Complexity --- everybody loves it, especially:

  1. scientists, who by studying it can get big grants, set up new institutes, attend conferences in nice places, and see their names in print; and
  2. journalists, who can fill column-inches, generate illustrations that make pretty eye candy for their words, and see their bylines associated with something mysterious yet familiar to the general readership.

But setting aside (some of) the hype, it recently occurred to me that the cellular automata which appear to produce complex behavior are actually just unveiling (some of) the genuine complexity hidden in an underlying mathematical system. No magic to it --- all the bizarre patterns were already there, just hidden.

For instance, look at the famous one-dimensional cellular automata that produce spreading pyramids of colored patterns on the covers of popular science magazines every year or two. The edges of the designs are simple, like the edges of a classic Pascal's Triangle of numbers. Deeper inside the artwork there seems to be "complexity". But it's a false complexity, I speculate, corresponding simply to the multiple routes by which one can reach that point via a succession of left-turns right-turns --- precisely like all the various ways there are to partition the mathematical integers. (5 = 1+4 = 2+3 = 1+2+2 = ... = 1+1+1+1+1.) In other cases, maybe the underlying driver is related to primes vs. composite numbers and factorization issues.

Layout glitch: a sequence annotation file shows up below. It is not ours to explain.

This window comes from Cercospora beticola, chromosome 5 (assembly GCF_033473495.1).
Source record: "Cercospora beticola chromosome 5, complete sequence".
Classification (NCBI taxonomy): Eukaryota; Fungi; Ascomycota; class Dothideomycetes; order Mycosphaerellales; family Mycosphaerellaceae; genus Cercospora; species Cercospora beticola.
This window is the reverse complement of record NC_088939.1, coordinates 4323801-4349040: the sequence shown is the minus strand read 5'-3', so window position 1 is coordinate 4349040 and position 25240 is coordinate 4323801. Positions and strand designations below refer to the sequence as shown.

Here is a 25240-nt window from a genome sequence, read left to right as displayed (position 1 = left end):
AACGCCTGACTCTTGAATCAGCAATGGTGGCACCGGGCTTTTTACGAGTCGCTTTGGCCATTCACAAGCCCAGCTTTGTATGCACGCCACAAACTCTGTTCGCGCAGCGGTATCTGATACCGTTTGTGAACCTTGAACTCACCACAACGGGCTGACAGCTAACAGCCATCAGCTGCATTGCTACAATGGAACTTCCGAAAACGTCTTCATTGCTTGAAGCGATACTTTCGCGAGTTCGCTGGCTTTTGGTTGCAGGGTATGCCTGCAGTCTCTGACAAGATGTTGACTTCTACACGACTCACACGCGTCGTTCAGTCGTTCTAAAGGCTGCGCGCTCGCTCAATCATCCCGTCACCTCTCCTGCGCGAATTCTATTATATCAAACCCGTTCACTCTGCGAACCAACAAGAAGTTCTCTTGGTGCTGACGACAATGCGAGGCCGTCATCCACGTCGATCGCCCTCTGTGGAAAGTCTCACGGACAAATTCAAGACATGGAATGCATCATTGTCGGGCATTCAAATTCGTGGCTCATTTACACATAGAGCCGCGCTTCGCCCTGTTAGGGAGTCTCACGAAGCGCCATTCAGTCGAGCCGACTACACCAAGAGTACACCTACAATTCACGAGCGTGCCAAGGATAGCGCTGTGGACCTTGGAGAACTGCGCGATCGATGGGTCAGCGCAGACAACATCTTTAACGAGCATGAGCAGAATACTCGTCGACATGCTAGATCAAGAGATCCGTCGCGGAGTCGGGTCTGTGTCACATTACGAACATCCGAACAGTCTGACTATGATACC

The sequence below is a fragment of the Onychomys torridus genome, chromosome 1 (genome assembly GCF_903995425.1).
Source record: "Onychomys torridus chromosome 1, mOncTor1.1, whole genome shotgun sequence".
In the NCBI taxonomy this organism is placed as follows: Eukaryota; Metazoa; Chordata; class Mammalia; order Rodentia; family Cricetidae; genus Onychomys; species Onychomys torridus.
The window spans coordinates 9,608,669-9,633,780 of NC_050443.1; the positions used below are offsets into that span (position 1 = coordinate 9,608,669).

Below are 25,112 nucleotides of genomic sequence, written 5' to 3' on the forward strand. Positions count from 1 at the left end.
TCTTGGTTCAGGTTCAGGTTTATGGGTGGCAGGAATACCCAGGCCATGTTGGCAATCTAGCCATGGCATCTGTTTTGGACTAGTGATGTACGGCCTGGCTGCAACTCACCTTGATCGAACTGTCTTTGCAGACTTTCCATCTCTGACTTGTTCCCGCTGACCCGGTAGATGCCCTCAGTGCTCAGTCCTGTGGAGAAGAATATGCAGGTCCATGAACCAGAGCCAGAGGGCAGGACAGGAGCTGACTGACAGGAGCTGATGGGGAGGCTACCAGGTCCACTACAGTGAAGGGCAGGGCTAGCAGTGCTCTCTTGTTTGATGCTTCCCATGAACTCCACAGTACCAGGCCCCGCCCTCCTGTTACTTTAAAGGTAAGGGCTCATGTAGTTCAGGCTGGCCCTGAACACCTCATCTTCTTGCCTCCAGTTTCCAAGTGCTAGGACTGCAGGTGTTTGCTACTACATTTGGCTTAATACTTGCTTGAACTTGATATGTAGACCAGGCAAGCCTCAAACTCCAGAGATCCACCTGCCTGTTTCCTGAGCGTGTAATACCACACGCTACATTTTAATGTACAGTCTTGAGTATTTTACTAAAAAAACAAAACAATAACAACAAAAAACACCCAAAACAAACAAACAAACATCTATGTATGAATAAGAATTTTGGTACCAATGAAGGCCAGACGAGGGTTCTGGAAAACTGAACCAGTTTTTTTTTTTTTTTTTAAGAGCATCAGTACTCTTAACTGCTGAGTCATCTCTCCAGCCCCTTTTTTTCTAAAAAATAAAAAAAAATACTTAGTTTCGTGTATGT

Combinatorial interference patterns, one might term these pictures. They're strongly reminiscent of the sum-over-paths interference fringes that particles show as they propagate through spacetime in path-integral formulations of quantum mechanics ...

(see the pellucid Steven Weinberg discussion of Stephen Wolfram's book A New Kind of Science in v.49, n.16 (the 24 Oct 2002 issue) of the New York Review of Books at (tnx to NF for pointing it out to me) ... and see also NaturalProfligacy (20 Dec 1999), EpistemologicalEnginerooms (10 Aug 2000), DeadBeginnings (28 Sep 2002), MindChildren (17 Apr 2003), ...)

TopicScience - 2003-09-10

(correlates: DogTicket, Comments on EssentialKnowledge, WakeUpCall, ...)